I will say that Black Lagoon has got a lot going for it though.  The animation and design is great, whilst the suitably rocking soundtrack provides the perfect foil for the visuals.  The action is frequent and frenetic, with a huge amount of death and destruction being dealt by the sexy but borderline psychotic Revy, and there's plenty of underworld backstabbing and dangerous missions to keep the story thundering along.  The characters are cool and pretty enigmatic, especially Dutch, who pretty much steals the show from the short-tempered but seemingly troubled Revy.  There's going to be plenty to find out about Dutch and Revy in future I'm sure, but it's a shame that Benny isn't quite as interesting at the moment and Rokuro is pretty much a non-entity.  Despite all the shady goings on a long lost treasures in this first volume, the biggest mystery is why a particularly effective and talented trio of pirates would ask an ex-office worker to join their crew.  Ok, he has an idea that manages to save them from a seemingly inescapable situation, but unlike the others he doesn't seem to have any skills that would make him a worthwhile crew member.
 

Rokuro's inexplicable desirability aside, I did find Black Lagoon pretty enjoyable.  It reminded me a lot of Golgo 13 in tone and style, except it's good, and doesn't contain the gratuitous sex and misogynism.  It's extremely violent, and I did find the huge amounts of swearing in the English dub a bit grating, but there's plenty of action and excitement and some interesting questions are being left open about the characters' pasts and motives.  Revy in particular seems to have some dark demons to exorcise, and no doubt these will come to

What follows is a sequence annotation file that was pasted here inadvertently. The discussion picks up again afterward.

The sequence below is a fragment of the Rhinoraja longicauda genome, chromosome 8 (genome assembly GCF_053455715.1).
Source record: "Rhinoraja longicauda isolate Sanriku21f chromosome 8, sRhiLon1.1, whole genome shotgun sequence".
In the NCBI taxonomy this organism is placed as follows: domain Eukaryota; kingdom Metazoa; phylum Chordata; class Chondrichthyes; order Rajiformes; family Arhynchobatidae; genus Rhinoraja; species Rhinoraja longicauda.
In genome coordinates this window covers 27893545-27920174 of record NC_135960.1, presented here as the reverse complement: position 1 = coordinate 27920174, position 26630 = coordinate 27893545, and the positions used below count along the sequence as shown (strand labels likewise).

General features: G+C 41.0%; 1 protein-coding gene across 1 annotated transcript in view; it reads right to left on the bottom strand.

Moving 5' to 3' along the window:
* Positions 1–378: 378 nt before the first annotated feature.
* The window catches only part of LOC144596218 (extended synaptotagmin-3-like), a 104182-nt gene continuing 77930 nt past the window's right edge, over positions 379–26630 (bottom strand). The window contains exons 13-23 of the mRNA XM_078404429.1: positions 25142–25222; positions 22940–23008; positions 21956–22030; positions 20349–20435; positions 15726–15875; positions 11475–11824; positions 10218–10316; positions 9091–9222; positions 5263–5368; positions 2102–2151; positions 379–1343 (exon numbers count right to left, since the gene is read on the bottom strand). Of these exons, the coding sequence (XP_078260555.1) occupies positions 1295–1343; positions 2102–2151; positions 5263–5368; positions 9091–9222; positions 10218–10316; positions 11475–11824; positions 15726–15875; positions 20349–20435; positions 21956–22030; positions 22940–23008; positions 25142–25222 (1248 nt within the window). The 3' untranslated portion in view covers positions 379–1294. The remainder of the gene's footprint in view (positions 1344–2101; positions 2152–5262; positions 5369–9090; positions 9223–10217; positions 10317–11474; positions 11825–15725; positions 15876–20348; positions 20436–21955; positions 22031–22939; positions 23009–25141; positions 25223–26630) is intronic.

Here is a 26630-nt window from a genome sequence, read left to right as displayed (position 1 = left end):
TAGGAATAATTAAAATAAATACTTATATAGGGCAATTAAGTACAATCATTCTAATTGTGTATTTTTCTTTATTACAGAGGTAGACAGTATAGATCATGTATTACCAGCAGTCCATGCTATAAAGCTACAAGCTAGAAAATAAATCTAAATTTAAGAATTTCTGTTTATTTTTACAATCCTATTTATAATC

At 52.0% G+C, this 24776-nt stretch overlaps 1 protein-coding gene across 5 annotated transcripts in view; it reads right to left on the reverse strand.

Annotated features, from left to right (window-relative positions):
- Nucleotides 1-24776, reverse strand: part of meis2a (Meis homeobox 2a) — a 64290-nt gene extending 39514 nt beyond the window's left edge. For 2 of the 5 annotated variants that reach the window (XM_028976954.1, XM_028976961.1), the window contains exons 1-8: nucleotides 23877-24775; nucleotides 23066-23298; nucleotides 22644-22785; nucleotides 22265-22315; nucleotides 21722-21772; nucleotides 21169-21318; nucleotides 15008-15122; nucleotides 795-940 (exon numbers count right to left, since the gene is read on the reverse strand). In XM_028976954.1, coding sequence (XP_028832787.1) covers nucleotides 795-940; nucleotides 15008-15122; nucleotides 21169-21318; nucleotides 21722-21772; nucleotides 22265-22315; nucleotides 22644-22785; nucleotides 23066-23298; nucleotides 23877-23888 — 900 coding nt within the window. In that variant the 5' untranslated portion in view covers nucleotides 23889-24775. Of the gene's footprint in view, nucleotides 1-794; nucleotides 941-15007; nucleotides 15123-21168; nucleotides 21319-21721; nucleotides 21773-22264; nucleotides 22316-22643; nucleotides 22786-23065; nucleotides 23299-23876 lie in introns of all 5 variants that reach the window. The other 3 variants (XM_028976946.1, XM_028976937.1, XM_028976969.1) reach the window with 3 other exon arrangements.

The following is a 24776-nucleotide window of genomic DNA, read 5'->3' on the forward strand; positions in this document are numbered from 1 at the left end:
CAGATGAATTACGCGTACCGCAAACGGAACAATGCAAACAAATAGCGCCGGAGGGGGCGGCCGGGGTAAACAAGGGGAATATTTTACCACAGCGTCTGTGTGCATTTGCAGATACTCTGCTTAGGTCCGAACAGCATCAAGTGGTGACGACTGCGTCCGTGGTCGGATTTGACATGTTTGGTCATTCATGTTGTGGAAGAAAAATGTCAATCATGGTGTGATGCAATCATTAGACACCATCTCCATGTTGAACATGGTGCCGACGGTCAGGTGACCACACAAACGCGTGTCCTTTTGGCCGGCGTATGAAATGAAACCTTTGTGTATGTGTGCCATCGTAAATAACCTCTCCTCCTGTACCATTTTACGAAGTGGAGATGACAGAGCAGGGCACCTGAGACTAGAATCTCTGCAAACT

the fore in future volumes.  I also liked the fact that the series seems to be set in the modern day.  There doesn't seem to be any futuristic technology or supernatural elements, just an - admittedly OTT - action story featuring human characters.  The high point of the volume for me was when the action jumped back in time to retrace the fateful last days of a WW2 German U-Boat that the pirates are hired to explore the wreck of.  It's a superb story within a story that provides an emotional hook for the current plot, and also gives a reason for the arrival of that most evil of all standard action film villains - the Nazis.  What was brilliant was that it didn't vilify the crew of the U-Boat and depicted the captain as a noble man, which made a refreshing change.

All in all, Black Lagoon is a violent actioner littered with swearing and merciless killing.  Which, to be honest, makes it surprisingly refreshing.  Rokuro is a bit crap at the moment, but Dutch and Revy more than make up for him and the story really started to get interesting towards the end (if a little silly, I doubt Neo-Nazi's dress in the military uniforms of the Third Reich...).  It is a more adult action series than most and its aims are different.  There's no big speeches about friendship, just solid action and murky underground deals and assassinations.  It's an action series for grown-ups, and it's a damn exciting one too.

Extras:

A much better selection than normal, as well as the standard trailers there's a making of featurette and a music video.  The featurette gives an interesting behind-the-scenes look at the English dubbing and production of the series, and includes interviews with the English staff and cast.  The best thing though is the original music video for the the theme song Red Fraction performed by Mell (I've Sound).  It's rare to see J-Rock music videos included on DVDs, and the song's pretty good too.  Great stuff!

Ratings

Feature:   Extras: